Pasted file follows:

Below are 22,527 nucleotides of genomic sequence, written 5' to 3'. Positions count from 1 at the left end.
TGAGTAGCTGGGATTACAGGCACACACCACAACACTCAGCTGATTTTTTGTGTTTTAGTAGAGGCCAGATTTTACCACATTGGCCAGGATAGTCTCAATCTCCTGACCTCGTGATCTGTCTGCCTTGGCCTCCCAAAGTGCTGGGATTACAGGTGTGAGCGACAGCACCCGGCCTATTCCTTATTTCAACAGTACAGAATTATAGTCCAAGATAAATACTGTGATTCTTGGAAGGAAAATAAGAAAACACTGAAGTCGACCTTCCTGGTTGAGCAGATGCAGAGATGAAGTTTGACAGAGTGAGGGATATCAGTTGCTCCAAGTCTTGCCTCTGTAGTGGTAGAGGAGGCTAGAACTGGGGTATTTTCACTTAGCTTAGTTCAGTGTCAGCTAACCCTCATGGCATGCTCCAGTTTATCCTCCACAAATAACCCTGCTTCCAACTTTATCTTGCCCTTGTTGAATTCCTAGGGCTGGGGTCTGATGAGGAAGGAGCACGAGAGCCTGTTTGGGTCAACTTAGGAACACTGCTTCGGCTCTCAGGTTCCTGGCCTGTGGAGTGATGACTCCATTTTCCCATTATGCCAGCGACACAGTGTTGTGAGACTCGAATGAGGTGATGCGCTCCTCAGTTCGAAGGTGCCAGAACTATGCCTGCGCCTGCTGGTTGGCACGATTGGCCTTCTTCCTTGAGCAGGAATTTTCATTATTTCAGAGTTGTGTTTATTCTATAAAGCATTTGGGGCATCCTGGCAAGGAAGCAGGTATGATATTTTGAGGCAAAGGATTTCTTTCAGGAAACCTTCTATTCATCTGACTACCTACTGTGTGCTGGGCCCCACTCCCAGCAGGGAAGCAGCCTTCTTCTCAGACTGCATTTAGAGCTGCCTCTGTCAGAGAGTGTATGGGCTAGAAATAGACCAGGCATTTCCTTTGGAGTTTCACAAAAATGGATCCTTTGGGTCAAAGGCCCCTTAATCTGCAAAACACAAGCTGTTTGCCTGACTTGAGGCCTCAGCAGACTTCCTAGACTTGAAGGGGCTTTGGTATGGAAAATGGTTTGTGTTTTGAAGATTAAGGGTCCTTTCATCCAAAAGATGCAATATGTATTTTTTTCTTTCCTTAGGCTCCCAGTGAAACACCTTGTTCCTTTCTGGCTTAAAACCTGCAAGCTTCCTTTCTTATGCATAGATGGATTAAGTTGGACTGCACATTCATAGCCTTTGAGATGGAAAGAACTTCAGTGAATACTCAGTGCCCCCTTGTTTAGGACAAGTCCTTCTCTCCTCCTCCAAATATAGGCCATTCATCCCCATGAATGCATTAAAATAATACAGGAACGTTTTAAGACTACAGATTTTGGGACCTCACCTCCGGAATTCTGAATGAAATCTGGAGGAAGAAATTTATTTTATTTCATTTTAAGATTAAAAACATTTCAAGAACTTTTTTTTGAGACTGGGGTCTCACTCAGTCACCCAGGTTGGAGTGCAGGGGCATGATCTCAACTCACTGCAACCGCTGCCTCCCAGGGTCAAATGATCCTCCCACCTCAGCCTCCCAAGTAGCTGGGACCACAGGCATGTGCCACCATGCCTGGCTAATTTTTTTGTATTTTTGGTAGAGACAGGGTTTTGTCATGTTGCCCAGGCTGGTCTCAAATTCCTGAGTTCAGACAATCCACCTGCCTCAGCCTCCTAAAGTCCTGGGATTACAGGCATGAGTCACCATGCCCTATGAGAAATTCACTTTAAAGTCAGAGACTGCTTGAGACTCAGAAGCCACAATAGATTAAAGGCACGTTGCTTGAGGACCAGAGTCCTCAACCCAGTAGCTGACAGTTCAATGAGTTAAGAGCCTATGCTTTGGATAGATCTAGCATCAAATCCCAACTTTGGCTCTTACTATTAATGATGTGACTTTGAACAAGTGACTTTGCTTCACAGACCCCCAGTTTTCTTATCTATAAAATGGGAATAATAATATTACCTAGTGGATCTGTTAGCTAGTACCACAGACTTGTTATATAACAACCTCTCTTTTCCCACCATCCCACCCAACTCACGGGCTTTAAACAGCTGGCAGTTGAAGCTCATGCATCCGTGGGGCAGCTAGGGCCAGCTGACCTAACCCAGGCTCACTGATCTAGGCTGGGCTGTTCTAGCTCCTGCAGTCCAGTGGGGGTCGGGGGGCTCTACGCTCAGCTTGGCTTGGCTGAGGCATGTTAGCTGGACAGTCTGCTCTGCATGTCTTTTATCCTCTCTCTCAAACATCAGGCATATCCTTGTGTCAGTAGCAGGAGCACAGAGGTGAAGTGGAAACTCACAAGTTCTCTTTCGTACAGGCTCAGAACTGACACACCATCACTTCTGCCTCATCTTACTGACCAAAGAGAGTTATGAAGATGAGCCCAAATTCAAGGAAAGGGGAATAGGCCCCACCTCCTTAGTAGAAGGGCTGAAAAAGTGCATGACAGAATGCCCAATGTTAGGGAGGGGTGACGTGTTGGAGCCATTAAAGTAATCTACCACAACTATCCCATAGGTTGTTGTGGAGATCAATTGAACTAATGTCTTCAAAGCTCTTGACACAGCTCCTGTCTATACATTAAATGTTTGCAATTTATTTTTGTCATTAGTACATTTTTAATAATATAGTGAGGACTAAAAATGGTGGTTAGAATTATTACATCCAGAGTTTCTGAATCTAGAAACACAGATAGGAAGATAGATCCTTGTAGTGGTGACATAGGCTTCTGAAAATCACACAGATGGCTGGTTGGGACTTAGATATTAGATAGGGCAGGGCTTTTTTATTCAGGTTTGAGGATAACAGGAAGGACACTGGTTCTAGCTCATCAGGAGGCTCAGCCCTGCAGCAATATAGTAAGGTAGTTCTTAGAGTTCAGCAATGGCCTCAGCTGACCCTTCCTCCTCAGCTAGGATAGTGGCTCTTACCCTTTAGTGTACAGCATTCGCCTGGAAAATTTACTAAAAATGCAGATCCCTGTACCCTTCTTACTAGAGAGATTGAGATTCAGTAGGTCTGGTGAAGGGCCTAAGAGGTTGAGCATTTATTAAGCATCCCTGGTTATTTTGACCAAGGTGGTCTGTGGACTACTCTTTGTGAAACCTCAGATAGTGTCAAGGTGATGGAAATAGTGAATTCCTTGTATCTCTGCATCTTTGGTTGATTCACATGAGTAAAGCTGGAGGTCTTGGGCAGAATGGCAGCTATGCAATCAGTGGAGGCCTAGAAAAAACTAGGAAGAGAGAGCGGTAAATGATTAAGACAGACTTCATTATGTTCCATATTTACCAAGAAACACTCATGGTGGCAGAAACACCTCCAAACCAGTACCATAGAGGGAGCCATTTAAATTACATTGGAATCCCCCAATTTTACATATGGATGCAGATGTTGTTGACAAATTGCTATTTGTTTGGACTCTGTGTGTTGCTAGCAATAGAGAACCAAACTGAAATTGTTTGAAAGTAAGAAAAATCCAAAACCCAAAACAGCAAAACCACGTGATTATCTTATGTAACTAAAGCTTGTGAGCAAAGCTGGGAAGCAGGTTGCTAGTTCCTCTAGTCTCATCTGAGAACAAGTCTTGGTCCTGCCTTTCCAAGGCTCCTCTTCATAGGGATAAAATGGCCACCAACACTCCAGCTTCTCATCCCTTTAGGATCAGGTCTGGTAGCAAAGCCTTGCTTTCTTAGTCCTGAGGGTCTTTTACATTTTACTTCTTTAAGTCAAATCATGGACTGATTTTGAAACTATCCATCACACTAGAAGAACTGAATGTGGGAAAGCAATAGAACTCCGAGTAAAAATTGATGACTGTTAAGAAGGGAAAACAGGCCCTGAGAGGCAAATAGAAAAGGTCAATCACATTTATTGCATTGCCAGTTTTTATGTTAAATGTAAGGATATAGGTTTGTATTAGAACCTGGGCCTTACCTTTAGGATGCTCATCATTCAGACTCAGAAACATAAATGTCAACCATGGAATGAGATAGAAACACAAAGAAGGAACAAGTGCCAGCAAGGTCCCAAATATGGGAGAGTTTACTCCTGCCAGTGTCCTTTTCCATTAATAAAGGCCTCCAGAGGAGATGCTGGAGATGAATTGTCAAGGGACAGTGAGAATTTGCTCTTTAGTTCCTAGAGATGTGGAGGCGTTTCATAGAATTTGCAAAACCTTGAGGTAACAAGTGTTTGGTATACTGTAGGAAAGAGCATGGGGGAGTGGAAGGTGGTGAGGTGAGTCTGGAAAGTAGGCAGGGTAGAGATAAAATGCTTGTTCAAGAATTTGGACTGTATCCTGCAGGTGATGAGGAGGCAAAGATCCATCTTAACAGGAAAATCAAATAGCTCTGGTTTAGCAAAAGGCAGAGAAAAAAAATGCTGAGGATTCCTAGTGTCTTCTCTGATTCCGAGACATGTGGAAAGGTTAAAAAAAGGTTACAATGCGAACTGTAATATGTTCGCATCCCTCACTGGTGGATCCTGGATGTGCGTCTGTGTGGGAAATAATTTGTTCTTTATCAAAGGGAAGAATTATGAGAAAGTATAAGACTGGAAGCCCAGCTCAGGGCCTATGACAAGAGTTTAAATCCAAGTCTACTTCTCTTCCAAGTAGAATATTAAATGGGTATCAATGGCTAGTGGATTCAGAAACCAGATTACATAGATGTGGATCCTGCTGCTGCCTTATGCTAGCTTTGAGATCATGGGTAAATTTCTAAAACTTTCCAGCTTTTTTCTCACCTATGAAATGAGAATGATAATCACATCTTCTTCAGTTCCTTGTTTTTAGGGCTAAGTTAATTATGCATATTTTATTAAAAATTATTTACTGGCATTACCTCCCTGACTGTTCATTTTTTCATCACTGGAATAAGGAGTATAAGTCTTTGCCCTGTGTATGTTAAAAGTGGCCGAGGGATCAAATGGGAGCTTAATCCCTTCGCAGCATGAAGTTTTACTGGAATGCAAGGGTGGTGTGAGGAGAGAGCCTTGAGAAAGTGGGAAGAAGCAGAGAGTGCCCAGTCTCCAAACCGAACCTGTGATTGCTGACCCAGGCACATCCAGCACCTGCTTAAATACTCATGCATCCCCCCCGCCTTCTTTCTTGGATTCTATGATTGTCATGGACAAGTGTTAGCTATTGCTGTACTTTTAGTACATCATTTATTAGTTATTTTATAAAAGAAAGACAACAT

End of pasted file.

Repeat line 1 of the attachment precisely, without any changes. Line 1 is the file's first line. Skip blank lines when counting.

Below are 22,527 nucleotides of genomic sequence, written 5' to 3'. Positions count from 1 at the left end.